You could go the the factory and stand at the counter and order your cardigan in whatever colours and combinations you wanted. Different coloured buttons, half belt at back, broad stripes across chest, patch pockets - whatever. Or as many did you could take a coloured drawing in pencil, no computers or textas, and have it made up to specs.

Flags were very wide/ straight legged high wasted trouser that were made up out of suiting material. Mostly stuff like grey chalk striped flannel, herringbone or POW checks The most common and classic was a mid or charcoal grey with a chalk stripe. They were fitted around the bum, hips and waist and high waisted. They were straight down in that French manner. They flapped around as you walked hence "flags". . They were high and tight at the waist and falling straight down to a 11" - 12 " cuff opening.

What made them different was that in the early days you could only get them by going to a tailor and getting a pair made. Later on there were small shops that sold some ready to wear and many of the tailors saw an opening and had a bunch of ready to wear in their shops.

Toward the end a few small chains and menswear shops stocked a variation of flags. Trouble was they weren't as well made, had inferior materials and lacked the spiffy details like back buckles belts and pocket flaps etc that real clothes nerds appreciate.

Melbourne still had shoemaking factories and blokes who would hand make you custom shoes. Usually glued not stitched but hand made. These too were designed by the customer. Venus and Apollo and Acropolis shoes were some favourites. The shoes usually had a high heel, sometimes a small (or large) platform sole, and wide square chisel toes. In various colours. Red, Blue, green and spectator /correspondent combinations as well.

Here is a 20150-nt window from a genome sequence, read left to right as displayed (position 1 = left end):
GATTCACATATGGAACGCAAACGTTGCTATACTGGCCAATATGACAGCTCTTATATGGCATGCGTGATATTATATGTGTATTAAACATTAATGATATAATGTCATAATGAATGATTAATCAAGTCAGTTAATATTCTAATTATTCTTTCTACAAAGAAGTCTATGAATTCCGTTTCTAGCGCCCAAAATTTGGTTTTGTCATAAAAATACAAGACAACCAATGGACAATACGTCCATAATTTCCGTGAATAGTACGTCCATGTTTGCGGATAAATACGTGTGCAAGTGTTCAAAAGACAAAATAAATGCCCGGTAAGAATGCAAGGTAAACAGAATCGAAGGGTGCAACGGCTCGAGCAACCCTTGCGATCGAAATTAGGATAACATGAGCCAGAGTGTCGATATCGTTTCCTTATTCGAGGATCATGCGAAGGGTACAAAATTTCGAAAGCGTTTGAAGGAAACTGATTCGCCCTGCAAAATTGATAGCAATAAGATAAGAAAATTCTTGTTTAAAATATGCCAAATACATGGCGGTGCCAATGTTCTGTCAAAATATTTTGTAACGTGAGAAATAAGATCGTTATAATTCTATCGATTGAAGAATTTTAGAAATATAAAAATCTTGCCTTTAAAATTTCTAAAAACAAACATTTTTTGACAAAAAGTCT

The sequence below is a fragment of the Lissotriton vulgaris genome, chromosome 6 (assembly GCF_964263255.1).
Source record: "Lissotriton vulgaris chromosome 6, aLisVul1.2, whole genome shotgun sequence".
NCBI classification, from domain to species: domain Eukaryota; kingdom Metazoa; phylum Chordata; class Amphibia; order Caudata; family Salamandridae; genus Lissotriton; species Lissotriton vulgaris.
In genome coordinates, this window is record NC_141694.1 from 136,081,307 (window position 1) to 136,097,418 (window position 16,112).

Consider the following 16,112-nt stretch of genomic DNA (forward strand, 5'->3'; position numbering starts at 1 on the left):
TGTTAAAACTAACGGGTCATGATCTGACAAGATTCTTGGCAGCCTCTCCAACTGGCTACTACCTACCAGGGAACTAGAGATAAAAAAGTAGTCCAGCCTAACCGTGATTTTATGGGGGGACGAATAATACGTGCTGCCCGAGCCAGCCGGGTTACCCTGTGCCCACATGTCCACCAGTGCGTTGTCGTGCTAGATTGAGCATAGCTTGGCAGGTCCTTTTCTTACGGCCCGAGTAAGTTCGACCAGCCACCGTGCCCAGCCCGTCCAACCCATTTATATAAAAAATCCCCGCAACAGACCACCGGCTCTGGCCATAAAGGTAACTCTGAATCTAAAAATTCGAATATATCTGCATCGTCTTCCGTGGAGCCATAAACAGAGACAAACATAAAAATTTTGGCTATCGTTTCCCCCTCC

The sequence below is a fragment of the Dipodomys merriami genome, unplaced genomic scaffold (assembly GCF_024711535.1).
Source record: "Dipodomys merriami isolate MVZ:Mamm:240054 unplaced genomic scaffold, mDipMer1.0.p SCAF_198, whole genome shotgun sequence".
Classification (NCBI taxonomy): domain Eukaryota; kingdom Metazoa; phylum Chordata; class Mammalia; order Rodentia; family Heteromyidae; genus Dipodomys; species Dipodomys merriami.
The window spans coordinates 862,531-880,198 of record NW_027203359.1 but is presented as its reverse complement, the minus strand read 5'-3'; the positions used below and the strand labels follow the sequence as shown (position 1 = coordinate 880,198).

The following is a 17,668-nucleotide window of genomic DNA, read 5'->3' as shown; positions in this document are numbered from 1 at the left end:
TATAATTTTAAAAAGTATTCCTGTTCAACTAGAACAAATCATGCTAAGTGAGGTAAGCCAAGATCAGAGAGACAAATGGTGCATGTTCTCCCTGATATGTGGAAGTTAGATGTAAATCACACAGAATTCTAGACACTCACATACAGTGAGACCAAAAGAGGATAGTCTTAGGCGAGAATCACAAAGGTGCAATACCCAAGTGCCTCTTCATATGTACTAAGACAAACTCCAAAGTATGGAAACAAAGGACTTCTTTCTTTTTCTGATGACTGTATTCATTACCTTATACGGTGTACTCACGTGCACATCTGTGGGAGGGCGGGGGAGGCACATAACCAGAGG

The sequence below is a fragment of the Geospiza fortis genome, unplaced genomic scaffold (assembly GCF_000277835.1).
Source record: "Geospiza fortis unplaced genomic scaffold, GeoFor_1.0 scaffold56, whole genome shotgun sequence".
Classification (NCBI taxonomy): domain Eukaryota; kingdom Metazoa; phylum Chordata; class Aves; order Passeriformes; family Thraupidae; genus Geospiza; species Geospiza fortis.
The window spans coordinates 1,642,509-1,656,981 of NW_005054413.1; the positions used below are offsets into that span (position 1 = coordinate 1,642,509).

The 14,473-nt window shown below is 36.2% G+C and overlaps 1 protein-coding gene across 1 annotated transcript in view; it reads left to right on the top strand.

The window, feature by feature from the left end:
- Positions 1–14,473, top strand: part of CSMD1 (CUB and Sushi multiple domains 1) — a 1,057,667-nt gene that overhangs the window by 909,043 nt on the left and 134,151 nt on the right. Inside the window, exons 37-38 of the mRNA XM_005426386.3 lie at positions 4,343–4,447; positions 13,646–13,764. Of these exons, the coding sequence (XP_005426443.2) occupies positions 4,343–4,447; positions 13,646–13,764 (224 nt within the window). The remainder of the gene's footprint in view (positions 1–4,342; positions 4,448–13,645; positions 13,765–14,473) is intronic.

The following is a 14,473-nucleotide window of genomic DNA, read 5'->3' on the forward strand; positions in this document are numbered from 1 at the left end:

The hair was short, compared to the Hippies extant and general public, but longer than skinhead. More like the suedehead look.

The music was often at the inner city CBD venues - called discos - but usually live music. Many had lunch time concerts during the day where workers could spend and hour in darkness listening and dancing (or pashing) to live music during the weekday.

This clothes focused sharpies era probably only lasted from the late 60s to 72 or so. The fashion soon died out as people grew up and moved on, became qualified tradesmen etc and had families, and especially as it was devalued by the violence of the younger yobs in jeans, boots and skinhead look, coming through and their ignorance about clothes.

As you can imagine many of those truly interested in clothes to go to tailors and spec up a pair of pants, plus go to a shoemaker and order their own design shoes, plus go to the cresknit factory and get a one off cardigan , are likely to carry on to suits and other stuff and not remain stuck in a youth culture forever.

Thanks dude, hectic read.

What I wore today.

post #36914 of 56068

Ty guys. Have to agree with Jason sorry - I'm old man enough without being harry high pants. 

 

I'll take another photo next week - looking for some tips for what I should do with my next odd jacket (thinking it will be my last). 

post #36915 of 56068
Quote:
Originally Posted by LonerMatt View Post

Come on Kimber brown chukkas. Come on. Make my ordinary dreams come oh so true.

Also, I had to run last week and nearly died, so I'm going to try running a bit (just trying to get 2-3km a couple times a week). I currently own no running shoes - what's good, cheap and available?

+1 on the brown chukkas.

I've got some appallingly bright yellows Asics, which aren't stylish but are great. Go to a proper running store (ie, not Athlete's Foot), who will let you try some decent shoes on and have a run around the block, if you're lucky.